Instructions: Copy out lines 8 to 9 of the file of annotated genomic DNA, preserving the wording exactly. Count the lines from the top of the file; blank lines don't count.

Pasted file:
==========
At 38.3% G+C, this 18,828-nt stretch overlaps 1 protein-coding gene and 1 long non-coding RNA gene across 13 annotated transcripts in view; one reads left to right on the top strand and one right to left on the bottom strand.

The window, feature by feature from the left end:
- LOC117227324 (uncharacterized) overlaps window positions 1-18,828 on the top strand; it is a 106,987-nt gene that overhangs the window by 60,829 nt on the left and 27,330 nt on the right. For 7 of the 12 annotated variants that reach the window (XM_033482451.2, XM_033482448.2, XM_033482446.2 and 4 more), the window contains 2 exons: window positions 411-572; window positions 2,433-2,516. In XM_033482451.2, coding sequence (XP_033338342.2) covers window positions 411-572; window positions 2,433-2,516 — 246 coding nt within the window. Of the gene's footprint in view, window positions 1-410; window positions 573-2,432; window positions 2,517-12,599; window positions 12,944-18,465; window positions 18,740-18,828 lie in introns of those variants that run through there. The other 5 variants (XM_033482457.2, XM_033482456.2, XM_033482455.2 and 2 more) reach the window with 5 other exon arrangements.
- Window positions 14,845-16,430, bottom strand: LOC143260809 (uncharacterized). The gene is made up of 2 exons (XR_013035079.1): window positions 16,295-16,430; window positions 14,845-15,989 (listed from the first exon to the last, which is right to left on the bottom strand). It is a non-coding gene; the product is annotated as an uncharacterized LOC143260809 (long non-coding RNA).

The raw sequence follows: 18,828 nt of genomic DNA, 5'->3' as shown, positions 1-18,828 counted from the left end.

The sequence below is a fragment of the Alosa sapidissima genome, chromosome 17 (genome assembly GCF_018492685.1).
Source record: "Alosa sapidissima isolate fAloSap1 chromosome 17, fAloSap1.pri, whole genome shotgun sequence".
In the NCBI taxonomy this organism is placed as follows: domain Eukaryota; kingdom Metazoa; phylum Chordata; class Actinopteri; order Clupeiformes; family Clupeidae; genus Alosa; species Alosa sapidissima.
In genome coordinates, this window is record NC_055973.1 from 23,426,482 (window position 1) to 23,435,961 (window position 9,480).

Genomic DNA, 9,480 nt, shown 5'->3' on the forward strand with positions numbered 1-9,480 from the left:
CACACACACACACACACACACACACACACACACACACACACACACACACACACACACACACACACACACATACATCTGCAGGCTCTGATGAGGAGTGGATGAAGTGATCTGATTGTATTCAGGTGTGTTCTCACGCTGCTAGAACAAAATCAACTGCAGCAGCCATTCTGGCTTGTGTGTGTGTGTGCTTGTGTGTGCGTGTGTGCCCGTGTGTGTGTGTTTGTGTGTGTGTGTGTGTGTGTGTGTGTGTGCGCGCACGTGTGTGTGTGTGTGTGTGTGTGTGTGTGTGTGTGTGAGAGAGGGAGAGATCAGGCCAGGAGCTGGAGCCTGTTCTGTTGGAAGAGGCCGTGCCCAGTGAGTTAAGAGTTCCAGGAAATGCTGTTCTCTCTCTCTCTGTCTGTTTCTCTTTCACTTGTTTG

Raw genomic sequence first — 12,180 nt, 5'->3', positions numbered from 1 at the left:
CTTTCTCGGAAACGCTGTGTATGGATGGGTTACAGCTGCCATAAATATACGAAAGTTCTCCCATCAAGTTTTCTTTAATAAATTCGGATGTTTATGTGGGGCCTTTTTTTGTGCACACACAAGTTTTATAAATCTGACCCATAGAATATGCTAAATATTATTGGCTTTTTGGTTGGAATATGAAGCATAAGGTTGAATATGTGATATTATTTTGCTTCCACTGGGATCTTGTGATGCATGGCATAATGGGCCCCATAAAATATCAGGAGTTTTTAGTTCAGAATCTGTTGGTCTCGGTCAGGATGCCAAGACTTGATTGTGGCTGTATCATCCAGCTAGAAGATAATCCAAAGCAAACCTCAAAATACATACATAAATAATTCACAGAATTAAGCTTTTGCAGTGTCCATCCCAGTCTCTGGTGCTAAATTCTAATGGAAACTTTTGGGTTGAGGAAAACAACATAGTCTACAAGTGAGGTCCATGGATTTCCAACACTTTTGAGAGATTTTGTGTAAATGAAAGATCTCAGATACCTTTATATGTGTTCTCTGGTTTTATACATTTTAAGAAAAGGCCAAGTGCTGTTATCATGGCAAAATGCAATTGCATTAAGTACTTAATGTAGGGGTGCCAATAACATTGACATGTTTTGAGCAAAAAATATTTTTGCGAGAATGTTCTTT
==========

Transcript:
In the NCBI taxonomy this organism is placed as follows: domain Eukaryota; kingdom Metazoa; phylum Chordata; class Actinopteri; order Clupeiformes; family Clupeidae; genus Alosa; species Alosa sapidissima.
In genome coordinates, this window is record NC_055973.1 from 23,426,482 (window position 1) to 23,435,961 (window position 9,480).